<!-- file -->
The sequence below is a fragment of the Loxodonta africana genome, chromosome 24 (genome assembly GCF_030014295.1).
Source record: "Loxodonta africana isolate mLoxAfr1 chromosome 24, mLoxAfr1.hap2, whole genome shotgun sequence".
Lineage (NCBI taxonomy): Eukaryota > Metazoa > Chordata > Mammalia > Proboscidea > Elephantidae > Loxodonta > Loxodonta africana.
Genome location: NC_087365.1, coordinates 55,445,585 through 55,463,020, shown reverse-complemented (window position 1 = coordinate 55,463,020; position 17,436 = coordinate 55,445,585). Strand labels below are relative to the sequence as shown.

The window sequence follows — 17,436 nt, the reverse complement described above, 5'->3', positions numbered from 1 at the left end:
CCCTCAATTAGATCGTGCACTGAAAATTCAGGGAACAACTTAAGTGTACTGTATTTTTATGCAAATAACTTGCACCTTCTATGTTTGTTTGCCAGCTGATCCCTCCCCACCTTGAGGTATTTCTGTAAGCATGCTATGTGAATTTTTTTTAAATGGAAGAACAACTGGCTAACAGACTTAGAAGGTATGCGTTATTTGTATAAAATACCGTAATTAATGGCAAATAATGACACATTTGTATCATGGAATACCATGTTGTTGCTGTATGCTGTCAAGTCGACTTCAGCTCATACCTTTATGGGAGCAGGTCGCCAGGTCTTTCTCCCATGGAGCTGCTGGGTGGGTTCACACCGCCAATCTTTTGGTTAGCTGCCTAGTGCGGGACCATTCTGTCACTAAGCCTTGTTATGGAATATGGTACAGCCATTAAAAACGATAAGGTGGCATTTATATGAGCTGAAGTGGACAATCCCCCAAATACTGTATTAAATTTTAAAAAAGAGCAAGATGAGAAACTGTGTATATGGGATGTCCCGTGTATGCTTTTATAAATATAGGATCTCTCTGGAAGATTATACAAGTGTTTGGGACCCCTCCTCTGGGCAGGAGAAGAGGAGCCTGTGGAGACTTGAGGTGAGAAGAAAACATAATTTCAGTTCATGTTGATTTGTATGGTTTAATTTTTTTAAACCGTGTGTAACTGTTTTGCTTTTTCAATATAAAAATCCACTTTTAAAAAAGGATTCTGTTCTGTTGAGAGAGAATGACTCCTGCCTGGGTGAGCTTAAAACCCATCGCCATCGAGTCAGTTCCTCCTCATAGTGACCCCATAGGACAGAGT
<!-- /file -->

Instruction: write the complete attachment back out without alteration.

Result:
The sequence below is a fragment of the Loxodonta africana genome, chromosome 24 (genome assembly GCF_030014295.1).
Source record: "Loxodonta africana isolate mLoxAfr1 chromosome 24, mLoxAfr1.hap2, whole genome shotgun sequence".
Lineage (NCBI taxonomy): Eukaryota > Metazoa > Chordata > Mammalia > Proboscidea > Elephantidae > Loxodonta > Loxodonta africana.
Genome location: NC_087365.1, coordinates 55,445,585 through 55,463,020, shown reverse-complemented (window position 1 = coordinate 55,463,020; position 17,436 = coordinate 55,445,585). Strand labels below are relative to the sequence as shown.

The window sequence follows — 17,436 nt, the reverse complement described above, 5'->3', positions numbered from 1 at the left end:
CCCTCAATTAGATCGTGCACTGAAAATTCAGGGAACAACTTAAGTGTACTGTATTTTTATGCAAATAACTTGCACCTTCTATGTTTGTTTGCCAGCTGATCCCTCCCCACCTTGAGGTATTTCTGTAAGCATGCTATGTGAATTTTTTTTAAATGGAAGAACAACTGGCTAACAGACTTAGAAGGTATGCGTTATTTGTATAAAATACCGTAATTAATGGCAAATAATGACACATTTGTATCATGGAATACCATGTTGTTGCTGTATGCTGTCAAGTCGACTTCAGCTCATACCTTTATGGGAGCAGGTCGCCAGGTCTTTCTCCCATGGAGCTGCTGGGTGGGTTCACACCGCCAATCTTTTGGTTAGCTGCCTAGTGCGGGACCATTCTGTCACTAAGCCTTGTTATGGAATATGGTACAGCCATTAAAAACGATAAGGTGGCATTTATATGAGCTGAAGTGGACAATCCCCCAAATACTGTATTAAATTTTAAAAAAGAGCAAGATGAGAAACTGTGTATATGGGATGTCCCGTGTATGCTTTTATAAATATAGGATCTCTCTGGAAGATTATACAAGTGTTTGGGACCCCTCCTCTGGGCAGGAGAAGAGGAGCCTGTGGAGACTTGAGGTGAGAAGAAAACATAATTTCAGTTCATGTTGATTTGTATGGTTTAATTTTTTTAAACCGTGTGTAACTGTTTTGCTTTTTCAATATAAAAATCCACTTTTAAAAAAGGATTCTGTTCTGTTGAGAGAGAATGACTCCTGCCTGGGTGAGCTTAAAACCCATCGCCATCGAGTCAGTTCCTCCTCATAGTGACCCCATAGGACAGAGT